He also said that the concerns about the numbers and their source were not valid. Williams said they were subjective, not objective.
Rasul said the process then came to a halt as the two female GECOM employees became tired and Lowenfield avoided appointing a replacement.
The observer said that it was only until near midnight on March 4, that Lowenfield found a replacement in Enrique Livan.
When Livan took over, he spent about 19 minutes completing only four SOPs before saying he was not “cut out for this.”
He then took the laptop, the flash and left the room.
Rasul testified about the occurrences that followed, which were in keeping with accounts given by other witnesses.
She said that, eventually, Lowenfield made a commitment to continue the process the morning of March 5.
But when District Four Returning Officer, Clairmont Mingo appeared, he attempted to skip the verification process and went straight to the declaration of results for District Four.
Rasul recalled that Mingo’s efforts were thwarted by party agents who protested. Eventually he was served with a court order and the process was halted.
Days after, when the process resumed at Ashmin’s, Rasul said that Mingo was going to begin verifying from box 4001, but recanted after he received directions from APNU+AFC agent, Carol Joseph to continue where he left off, even though that could not have been verified.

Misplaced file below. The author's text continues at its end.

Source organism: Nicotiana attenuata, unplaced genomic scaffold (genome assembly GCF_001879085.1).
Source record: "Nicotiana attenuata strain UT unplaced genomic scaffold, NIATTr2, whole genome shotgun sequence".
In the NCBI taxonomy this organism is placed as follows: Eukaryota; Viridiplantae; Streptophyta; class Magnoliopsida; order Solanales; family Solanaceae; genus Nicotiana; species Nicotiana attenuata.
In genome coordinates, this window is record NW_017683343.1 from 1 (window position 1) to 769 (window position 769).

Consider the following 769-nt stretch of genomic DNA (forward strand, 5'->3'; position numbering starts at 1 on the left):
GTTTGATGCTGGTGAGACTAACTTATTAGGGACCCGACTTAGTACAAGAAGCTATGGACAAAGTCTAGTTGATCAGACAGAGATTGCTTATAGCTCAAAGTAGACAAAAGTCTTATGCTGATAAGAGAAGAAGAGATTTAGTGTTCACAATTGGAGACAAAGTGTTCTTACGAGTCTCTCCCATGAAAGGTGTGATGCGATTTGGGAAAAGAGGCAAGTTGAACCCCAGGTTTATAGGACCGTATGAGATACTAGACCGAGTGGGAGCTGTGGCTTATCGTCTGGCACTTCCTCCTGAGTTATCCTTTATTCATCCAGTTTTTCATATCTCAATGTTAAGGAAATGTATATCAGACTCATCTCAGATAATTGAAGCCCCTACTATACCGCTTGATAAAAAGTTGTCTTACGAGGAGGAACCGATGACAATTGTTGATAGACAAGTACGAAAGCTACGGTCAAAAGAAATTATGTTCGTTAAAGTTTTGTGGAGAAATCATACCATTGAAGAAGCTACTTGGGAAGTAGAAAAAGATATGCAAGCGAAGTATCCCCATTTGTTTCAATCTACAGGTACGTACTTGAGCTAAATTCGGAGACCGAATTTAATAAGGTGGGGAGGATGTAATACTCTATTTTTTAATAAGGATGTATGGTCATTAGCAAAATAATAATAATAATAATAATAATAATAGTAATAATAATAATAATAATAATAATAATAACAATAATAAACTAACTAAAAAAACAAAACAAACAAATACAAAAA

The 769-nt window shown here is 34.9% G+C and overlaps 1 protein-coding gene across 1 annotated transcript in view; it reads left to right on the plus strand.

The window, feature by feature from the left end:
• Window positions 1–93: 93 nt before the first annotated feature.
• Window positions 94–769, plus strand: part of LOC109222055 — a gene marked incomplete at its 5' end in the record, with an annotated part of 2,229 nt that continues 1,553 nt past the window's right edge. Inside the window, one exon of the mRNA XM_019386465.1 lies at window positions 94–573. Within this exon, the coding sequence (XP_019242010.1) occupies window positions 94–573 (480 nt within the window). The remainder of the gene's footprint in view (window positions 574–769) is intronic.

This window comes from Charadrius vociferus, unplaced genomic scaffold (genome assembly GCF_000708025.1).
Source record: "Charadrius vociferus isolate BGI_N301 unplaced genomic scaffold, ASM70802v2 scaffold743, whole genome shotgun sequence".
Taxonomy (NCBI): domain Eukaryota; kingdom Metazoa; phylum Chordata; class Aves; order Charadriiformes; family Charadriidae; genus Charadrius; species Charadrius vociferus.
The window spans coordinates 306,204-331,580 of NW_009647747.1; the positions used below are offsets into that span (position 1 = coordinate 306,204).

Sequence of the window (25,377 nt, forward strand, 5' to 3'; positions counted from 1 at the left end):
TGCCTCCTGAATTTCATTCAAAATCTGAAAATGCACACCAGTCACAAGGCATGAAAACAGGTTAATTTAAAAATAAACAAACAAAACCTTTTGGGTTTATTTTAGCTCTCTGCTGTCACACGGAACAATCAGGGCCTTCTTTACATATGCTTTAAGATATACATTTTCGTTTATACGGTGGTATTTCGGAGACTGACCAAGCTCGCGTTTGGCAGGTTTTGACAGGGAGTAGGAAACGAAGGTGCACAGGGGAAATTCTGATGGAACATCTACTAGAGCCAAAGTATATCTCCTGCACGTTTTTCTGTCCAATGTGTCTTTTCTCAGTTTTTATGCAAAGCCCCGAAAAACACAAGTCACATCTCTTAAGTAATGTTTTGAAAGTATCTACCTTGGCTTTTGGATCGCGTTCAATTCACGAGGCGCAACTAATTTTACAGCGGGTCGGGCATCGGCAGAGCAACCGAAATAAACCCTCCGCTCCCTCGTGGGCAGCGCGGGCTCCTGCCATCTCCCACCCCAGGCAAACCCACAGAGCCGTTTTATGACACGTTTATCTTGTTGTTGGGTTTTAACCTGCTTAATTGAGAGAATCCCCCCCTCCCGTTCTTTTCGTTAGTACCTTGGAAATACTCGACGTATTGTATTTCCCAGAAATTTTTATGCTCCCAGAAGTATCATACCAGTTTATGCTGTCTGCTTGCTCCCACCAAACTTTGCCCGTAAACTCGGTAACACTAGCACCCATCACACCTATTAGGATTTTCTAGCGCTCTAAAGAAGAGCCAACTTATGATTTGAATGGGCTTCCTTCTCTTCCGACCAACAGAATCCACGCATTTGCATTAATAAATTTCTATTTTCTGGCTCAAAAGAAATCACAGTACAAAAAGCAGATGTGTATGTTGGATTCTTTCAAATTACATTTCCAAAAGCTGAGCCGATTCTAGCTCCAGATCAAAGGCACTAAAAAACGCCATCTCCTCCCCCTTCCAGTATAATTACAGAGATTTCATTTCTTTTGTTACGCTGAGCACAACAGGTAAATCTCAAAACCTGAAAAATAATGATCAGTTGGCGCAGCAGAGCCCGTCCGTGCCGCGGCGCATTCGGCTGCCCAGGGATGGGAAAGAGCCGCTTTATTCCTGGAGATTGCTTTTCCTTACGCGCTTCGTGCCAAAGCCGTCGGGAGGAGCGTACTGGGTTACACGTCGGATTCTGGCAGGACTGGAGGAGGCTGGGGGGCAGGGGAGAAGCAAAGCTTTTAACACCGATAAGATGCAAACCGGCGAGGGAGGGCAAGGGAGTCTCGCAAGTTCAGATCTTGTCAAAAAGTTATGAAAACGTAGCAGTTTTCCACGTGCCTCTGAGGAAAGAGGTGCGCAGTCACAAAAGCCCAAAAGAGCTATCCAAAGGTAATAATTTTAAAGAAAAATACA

Rasul said that GECOM Commissioner, Robeson Benn told Mingo that his action was in contravention with the Chief Justice’s ruling.
But Mingo ignored him and continued calling numbers that did not coincide with what was reflected on SOPs.
Rasul said that she recognised a pattern of increased number of votes for APNU+AFC and a decreased number for the PPP/C.
Soon enough, Mingo was summoned to court, so he had to leave the Ashmin building. But he instructed a GECOM staffer to continue calling numbers.
Rasul said that after some time, Mingo returned to the Ashmin building saying that the Chief Justice gave instructions for GECOM to display the SOPs for all to see.
He announced that no equipment was at the Ashmin building to facilitate that exercise so the process had to be moved to GECOM Headquarters, Kingston.
At GECOM’s headquarters, numbers were projected against a bed sheet under a shed and the pattern of increased numbers continued. Rasul said that the increase for APNU+AFC was more pronounced on the East Bank than on the East Coast.
She said that she was able to see the projected figures despite them being “faint”.
Rasul related that observers were not allowed to verify the authenticity of the SOPs that were being used. However, what appeared to be SOPs were defiled.
“I saw, most definitely, that the numbers for some of the SOPs for the APNU were scratched with a high number being written, and the numbers for the PPP were scratched with a lower number replacing those.
“On some SOPs where there were zeros for APNU+AFC, those were changed to eight,” Rasul said.
She related that, on the many instances where attempts were made to scrutinise the SOPs, police were called to keep observers and party agents at bay. Rasul’s testimony continues today.